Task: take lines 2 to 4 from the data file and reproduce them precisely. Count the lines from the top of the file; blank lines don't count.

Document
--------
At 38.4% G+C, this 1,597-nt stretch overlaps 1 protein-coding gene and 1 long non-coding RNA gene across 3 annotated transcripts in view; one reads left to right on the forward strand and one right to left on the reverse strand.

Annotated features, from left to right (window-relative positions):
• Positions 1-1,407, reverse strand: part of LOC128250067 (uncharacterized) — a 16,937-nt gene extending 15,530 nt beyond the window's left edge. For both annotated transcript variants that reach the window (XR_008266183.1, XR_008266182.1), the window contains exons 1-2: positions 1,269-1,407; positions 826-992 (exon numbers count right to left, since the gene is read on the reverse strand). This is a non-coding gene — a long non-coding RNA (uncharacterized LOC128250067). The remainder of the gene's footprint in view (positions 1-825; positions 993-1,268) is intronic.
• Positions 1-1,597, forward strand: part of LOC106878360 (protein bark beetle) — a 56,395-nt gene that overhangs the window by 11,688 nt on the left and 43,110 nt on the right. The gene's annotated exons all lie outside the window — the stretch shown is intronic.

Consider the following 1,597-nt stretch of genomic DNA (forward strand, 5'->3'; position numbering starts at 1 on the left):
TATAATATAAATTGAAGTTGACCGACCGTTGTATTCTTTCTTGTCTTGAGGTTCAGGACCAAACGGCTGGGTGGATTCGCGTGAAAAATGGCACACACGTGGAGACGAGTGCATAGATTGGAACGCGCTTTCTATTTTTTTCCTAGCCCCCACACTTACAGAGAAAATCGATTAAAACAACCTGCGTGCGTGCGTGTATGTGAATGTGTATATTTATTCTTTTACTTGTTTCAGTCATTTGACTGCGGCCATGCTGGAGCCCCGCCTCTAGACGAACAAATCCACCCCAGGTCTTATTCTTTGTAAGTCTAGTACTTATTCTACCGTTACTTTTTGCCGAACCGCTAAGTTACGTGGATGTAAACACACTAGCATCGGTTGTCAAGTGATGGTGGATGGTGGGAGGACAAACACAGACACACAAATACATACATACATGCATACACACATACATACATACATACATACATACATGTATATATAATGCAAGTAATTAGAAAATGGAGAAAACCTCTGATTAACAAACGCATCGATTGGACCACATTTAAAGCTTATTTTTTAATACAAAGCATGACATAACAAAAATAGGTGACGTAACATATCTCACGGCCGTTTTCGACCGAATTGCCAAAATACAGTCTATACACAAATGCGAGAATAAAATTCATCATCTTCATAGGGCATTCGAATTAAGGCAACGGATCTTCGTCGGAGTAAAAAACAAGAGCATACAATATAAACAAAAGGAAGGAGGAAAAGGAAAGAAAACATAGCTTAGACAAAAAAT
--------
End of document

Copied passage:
Annotated features, from left to right (window-relative positions):
• Positions 1-1,407, reverse strand: part of LOC128250067 (uncharacterized) — a 16,937-nt gene extending 15,530 nt beyond the window's left edge. For both annotated transcript variants that reach the window (XR_008266183.1, XR_008266182.1), the window contains exons 1-2: positions 1,269-1,407; positions 826-992 (exon numbers count right to left, since the gene is read on the reverse strand). This is a non-coding gene — a long non-coding RNA (uncharacterized LOC128250067). The remainder of the gene's footprint in view (positions 1-825; positions 993-1,268) is intronic.
• Positions 1-1,597, forward strand: part of LOC106878360 (protein bark beetle) — a 56,395-nt gene that overhangs the window by 11,688 nt on the left and 43,110 nt on the right. The gene's annotated exons all lie outside the window — the stretch shown is intronic.